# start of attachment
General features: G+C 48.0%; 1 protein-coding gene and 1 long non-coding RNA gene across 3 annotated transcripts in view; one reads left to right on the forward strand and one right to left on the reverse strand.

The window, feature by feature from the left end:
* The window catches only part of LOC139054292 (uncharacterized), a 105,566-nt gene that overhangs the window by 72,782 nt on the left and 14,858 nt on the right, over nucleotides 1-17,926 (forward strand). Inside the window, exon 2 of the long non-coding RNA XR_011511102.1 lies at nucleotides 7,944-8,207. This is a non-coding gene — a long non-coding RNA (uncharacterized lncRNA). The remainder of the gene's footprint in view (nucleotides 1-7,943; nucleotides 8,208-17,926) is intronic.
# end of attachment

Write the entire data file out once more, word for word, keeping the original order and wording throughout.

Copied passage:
General features: G+C 48.0%; 1 protein-coding gene and 1 long non-coding RNA gene across 3 annotated transcripts in view; one reads left to right on the forward strand and one right to left on the reverse strand.

The window, feature by feature from the left end:
* The window catches only part of LOC139054292 (uncharacterized), a 105,566-nt gene that overhangs the window by 72,782 nt on the left and 14,858 nt on the right, over nucleotides 1-17,926 (forward strand). Inside the window, exon 2 of the long non-coding RNA XR_011511102.1 lies at nucleotides 7,944-8,207. This is a non-coding gene — a long non-coding RNA (uncharacterized lncRNA). The remainder of the gene's footprint in view (nucleotides 1-7,943; nucleotides 8,208-17,926) is intronic.